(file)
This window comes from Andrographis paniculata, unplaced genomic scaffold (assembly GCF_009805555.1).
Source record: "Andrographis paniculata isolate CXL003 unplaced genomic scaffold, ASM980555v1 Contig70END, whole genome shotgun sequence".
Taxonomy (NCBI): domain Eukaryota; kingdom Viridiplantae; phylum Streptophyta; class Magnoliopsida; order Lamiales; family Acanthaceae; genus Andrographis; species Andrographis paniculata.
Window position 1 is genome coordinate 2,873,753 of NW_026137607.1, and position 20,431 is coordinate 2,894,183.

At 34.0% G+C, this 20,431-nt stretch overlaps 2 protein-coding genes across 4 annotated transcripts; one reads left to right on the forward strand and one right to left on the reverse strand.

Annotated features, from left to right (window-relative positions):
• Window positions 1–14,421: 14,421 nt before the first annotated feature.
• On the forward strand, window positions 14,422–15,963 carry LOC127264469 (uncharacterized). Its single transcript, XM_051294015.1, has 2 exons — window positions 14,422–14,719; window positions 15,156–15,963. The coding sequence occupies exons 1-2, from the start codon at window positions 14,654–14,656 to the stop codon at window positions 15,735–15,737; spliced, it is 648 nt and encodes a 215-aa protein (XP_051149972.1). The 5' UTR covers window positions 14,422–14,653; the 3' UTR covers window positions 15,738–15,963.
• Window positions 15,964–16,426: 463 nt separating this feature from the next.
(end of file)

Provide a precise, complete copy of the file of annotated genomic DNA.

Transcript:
This window comes from Andrographis paniculata, unplaced genomic scaffold (assembly GCF_009805555.1).
Source record: "Andrographis paniculata isolate CXL003 unplaced genomic scaffold, ASM980555v1 Contig70END, whole genome shotgun sequence".
Taxonomy (NCBI): domain Eukaryota; kingdom Viridiplantae; phylum Streptophyta; class Magnoliopsida; order Lamiales; family Acanthaceae; genus Andrographis; species Andrographis paniculata.
Window position 1 is genome coordinate 2,873,753 of NW_026137607.1, and position 20,431 is coordinate 2,894,183.

At 34.0% G+C, this 20,431-nt stretch overlaps 2 protein-coding genes across 4 annotated transcripts; one reads left to right on the forward strand and one right to left on the reverse strand.

Annotated features, from left to right (window-relative positions):
• Window positions 1–14,421: 14,421 nt before the first annotated feature.
• On the forward strand, window positions 14,422–15,963 carry LOC127264469 (uncharacterized). Its single transcript, XM_051294015.1, has 2 exons — window positions 14,422–14,719; window positions 15,156–15,963. The coding sequence occupies exons 1-2, from the start codon at window positions 14,654–14,656 to the stop codon at window positions 15,735–15,737; spliced, it is 648 nt and encodes a 215-aa protein (XP_051149972.1). The 5' UTR covers window positions 14,422–14,653; the 3' UTR covers window positions 15,738–15,963.
• Window positions 15,964–16,426: 463 nt separating this feature from the next.